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post #11 of 16 Old 06-01-2009
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The fact that you had to clarify this point speaks volumes about you...
Now that you mention it I coulda swore the guy was talking to the launch driver about some BFS....

Morgan 323
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post #12 of 16 Old 06-01-2009
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Hey,

Last year my family and I went out for day sail. The weather FORECAST was for nice weather, no chance of rain. On the way to the boat my wife pointed out some dark clouds and asked me if we should go or not. I assured her that there was no rain, no storms, or anything else to worry about. I checked the weather radar on my mobile phone, no storms.

On the boat, my wife again pointed out some dark clouds, again I reassured her there was nothing to worry about. We raised sail and enjoyed the day. An hour or so later she pointed out dark clouds north of us. I checked the weather radar on my phone, and this time there were storms, but they were north of us and moving further north.

So we were sailing alone, my three kids were playing, I was steering, my wife was lounging in the cockpit. Then I saw it. Then I heard it. To me, it looked like a solid wall of water was approaching us, and it was roaring like a freight train. I looked at my wife and had time to say 'oh sh*t' before the squall hit. I sent my kids below and asked my wife to take the wheel. As we headed downwind, I rolled up the headsail, then sent my wife below. The wind was over 30 kt's, but with just the main up I was able to head upwind and feather the boat. We weren't heeling too bad and five minutes later it was all over.

I now pay a lot more attention to the weather AROUND ME, and I also pay more attention to my wife.

Barry

Barry Lenoble
Deep Blue C, 2002 C&C 110
Mt. Sinai, NY

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post #13 of 16 Old 06-02-2009
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One thing to remember about these squalls, often the first blasts are very vertical and so simply heading up into the wind will not always right the boat. You must release the sheets. As a general strategy, if you see this coming with enough warning, reducing sail is critical. Also closing any open hatches and making sure locker lids can't open becomes critical as well, since the only real threat of a decent condition keelboat sinking in these downbursts comes from downflooding.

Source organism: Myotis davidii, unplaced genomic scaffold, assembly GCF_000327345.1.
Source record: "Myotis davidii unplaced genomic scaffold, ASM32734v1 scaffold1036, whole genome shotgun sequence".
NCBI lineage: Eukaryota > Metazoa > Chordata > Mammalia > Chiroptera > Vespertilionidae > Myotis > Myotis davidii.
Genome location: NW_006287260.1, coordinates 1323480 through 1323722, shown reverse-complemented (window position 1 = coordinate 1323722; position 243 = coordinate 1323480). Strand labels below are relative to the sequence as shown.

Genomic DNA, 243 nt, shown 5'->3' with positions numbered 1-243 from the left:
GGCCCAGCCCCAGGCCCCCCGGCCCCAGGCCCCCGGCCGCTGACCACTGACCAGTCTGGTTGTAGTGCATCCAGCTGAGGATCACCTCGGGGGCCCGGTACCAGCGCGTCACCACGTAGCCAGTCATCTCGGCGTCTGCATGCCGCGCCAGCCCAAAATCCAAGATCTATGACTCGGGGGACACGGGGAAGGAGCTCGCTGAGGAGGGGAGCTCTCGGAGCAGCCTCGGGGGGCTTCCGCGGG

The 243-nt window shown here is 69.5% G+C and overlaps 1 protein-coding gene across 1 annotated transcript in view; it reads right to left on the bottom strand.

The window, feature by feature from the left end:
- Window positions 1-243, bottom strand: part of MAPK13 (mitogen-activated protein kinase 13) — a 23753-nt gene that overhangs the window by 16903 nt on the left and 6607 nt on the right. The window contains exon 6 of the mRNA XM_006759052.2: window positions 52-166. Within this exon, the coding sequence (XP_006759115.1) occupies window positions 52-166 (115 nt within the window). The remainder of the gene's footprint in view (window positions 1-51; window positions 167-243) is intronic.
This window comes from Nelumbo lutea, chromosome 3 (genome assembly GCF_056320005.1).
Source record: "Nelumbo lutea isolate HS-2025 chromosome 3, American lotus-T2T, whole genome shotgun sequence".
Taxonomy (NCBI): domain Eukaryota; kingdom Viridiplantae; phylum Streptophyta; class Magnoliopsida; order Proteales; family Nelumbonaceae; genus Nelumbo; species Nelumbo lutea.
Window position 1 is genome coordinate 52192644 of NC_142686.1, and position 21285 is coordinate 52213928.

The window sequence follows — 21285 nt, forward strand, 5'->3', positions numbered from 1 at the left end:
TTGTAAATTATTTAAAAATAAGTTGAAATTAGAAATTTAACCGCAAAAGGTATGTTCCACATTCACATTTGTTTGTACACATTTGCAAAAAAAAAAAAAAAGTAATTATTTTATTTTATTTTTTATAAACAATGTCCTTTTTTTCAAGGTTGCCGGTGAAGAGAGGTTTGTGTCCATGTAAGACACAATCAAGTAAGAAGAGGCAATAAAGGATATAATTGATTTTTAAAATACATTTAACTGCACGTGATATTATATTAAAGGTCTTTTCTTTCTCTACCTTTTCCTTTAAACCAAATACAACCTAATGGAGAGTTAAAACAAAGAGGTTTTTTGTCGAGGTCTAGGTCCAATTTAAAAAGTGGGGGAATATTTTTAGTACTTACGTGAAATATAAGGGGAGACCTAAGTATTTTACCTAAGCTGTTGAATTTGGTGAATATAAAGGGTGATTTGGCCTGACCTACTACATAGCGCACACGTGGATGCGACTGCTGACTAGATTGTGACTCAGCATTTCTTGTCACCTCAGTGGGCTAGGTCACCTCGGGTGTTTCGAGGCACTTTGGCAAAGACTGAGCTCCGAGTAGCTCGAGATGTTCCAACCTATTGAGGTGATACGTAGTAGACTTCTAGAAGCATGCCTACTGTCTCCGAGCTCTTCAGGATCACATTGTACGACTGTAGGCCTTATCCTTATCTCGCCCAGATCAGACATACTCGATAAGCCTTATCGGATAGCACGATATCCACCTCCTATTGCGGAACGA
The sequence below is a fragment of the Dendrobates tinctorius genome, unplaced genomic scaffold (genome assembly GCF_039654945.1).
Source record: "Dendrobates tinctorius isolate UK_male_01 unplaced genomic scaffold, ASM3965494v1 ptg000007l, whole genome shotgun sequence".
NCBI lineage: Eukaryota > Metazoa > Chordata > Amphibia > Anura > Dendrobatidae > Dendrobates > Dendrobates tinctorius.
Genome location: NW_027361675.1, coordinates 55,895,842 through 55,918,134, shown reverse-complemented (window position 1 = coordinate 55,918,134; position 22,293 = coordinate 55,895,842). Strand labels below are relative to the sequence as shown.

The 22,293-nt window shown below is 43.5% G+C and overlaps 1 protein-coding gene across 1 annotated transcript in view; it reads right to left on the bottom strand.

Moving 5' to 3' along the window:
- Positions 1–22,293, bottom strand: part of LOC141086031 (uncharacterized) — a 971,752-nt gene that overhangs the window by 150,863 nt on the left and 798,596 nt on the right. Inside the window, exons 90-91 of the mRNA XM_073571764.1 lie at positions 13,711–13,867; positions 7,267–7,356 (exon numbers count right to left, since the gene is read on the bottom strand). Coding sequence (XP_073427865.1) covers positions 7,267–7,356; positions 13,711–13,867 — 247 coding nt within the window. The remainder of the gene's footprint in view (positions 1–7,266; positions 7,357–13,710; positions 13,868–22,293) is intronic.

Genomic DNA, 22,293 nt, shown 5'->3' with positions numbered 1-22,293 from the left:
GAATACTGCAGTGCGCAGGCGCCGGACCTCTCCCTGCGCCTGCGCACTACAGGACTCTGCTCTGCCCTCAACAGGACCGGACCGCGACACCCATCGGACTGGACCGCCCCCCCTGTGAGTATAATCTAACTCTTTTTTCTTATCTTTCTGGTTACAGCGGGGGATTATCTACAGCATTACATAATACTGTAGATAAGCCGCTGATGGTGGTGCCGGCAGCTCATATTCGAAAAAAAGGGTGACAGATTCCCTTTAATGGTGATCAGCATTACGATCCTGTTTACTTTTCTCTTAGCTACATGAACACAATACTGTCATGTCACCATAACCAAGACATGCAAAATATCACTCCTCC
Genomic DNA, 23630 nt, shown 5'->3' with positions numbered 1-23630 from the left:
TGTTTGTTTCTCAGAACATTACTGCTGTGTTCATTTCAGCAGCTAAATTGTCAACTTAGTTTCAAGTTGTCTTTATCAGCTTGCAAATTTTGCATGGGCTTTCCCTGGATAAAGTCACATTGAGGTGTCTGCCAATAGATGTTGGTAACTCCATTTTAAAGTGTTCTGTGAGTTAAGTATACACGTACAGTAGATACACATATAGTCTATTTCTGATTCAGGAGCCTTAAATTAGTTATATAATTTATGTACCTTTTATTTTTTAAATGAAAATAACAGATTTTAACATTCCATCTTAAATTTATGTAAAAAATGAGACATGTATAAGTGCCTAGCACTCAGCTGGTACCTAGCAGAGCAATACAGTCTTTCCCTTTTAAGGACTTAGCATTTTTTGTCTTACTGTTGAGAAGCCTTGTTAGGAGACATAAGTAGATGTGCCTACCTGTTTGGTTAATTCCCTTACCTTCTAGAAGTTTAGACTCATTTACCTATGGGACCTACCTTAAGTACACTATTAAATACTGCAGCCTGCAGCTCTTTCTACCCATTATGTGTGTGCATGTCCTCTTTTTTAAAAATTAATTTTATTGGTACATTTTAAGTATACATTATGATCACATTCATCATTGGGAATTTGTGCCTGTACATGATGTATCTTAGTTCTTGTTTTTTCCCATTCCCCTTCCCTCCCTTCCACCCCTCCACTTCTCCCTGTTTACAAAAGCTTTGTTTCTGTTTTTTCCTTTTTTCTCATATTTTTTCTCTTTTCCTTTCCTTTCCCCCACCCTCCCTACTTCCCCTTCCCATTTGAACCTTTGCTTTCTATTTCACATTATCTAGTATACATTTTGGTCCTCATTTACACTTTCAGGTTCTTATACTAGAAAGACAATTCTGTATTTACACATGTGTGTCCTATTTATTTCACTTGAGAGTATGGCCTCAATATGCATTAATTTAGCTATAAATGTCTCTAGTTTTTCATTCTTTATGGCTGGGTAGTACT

The cold air mentioned above is often a clue that you are about to be hit by a downburst, which is air that was heated during the day and rose to a high altitude where it cooled. Cool air is denser than warmer air and so will start to fall through the atmosphere at a very fast rate of speed. When this falling air colides with the water it fans out so the winds will be pointing in different directions around the perrimeter of the downdraft. These are very hard wind conditions to sail through with dignity. It sounds like Slayer did about as good as anyone could have....

Jeff


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post #14 of 16 Old 06-02-2009
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Yep. Nothing quite like coming back to the marina with six feet of kelp in your spreaders.
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post #15 of 16 Old 06-02-2009
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Yep. Nothing quite like coming back to the marina with six feet of kelp in your spreaders.
Ouch...sounds like an interesting story to share??????????


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post #16 of 16 Old 06-02-2009
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Quote:
Originally Posted by BarryL View Post

Last year my family and I went out for day sail ...
my wife pointed out some dark clouds and asked me if we should go or not ... my wife again pointed out some dark clouds ...
later she pointed out dark clouds north of us ...
I looked at my wife and had time to say 'oh sh*t' before the squall hit ...

Barry
Barry,

How many decades do you think you'll be hearing about that one!?!

BTW, did you have fun cleaning out the flower garden (as penance) yesterday?

S/V Gracie
P303
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